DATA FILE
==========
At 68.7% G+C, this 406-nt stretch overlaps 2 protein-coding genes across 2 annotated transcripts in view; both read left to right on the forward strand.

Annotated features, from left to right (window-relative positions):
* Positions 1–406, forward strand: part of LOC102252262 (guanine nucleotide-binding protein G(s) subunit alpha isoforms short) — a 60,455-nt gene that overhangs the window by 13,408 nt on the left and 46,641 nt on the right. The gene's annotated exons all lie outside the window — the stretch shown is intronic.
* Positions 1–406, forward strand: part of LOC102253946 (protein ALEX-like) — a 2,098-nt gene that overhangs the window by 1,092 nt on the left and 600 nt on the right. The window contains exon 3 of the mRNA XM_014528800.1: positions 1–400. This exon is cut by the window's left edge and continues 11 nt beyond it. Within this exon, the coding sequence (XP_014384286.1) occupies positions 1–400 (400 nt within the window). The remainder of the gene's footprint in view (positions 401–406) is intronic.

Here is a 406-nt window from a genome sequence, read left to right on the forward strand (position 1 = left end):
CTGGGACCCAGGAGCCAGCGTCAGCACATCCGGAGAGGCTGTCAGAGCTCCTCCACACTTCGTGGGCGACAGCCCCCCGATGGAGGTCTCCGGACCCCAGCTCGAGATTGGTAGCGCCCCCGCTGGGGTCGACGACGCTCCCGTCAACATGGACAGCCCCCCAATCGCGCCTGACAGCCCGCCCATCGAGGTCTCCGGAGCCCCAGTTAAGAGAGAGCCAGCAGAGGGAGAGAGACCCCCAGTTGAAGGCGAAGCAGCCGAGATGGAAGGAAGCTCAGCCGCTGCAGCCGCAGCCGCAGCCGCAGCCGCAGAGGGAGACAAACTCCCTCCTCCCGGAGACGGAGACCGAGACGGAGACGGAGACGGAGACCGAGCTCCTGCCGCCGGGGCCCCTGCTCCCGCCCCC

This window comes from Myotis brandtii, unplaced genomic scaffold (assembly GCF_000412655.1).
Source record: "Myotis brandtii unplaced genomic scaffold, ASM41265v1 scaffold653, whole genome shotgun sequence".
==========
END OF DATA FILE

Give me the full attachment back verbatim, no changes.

At 68.7% G+C, this 406-nt stretch overlaps 2 protein-coding genes across 2 annotated transcripts in view; both read left to right on the forward strand.

Annotated features, from left to right (window-relative positions):
* Positions 1–406, forward strand: part of LOC102252262 (guanine nucleotide-binding protein G(s) subunit alpha isoforms short) — a 60,455-nt gene that overhangs the window by 13,408 nt on the left and 46,641 nt on the right. The gene's annotated exons all lie outside the window — the stretch shown is intronic.
* Positions 1–406, forward strand: part of LOC102253946 (protein ALEX-like) — a 2,098-nt gene that overhangs the window by 1,092 nt on the left and 600 nt on the right. The window contains exon 3 of the mRNA XM_014528800.1: positions 1–400. This exon is cut by the window's left edge and continues 11 nt beyond it. Within this exon, the coding sequence (XP_014384286.1) occupies positions 1–400 (400 nt within the window). The remainder of the gene's footprint in view (positions 401–406) is intronic.

Here is a 406-nt window from a genome sequence, read left to right on the forward strand (position 1 = left end):
CTGGGACCCAGGAGCCAGCGTCAGCACATCCGGAGAGGCTGTCAGAGCTCCTCCACACTTCGTGGGCGACAGCCCCCCGATGGAGGTCTCCGGACCCCAGCTCGAGATTGGTAGCGCCCCCGCTGGGGTCGACGACGCTCCCGTCAACATGGACAGCCCCCCAATCGCGCCTGACAGCCCGCCCATCGAGGTCTCCGGAGCCCCAGTTAAGAGAGAGCCAGCAGAGGGAGAGAGACCCCCAGTTGAAGGCGAAGCAGCCGAGATGGAAGGAAGCTCAGCCGCTGCAGCCGCAGCCGCAGCCGCAGCCGCAGAGGGAGACAAACTCCCTCCTCCCGGAGACGGAGACCGAGACGGAGACGGAGACGGAGACCGAGCTCCTGCCGCCGGGGCCCCTGCTCCCGCCCCC

This window comes from Myotis brandtii, unplaced genomic scaffold (assembly GCF_000412655.1).
Source record: "Myotis brandtii unplaced genomic scaffold, ASM41265v1 scaffold653, whole genome shotgun sequence".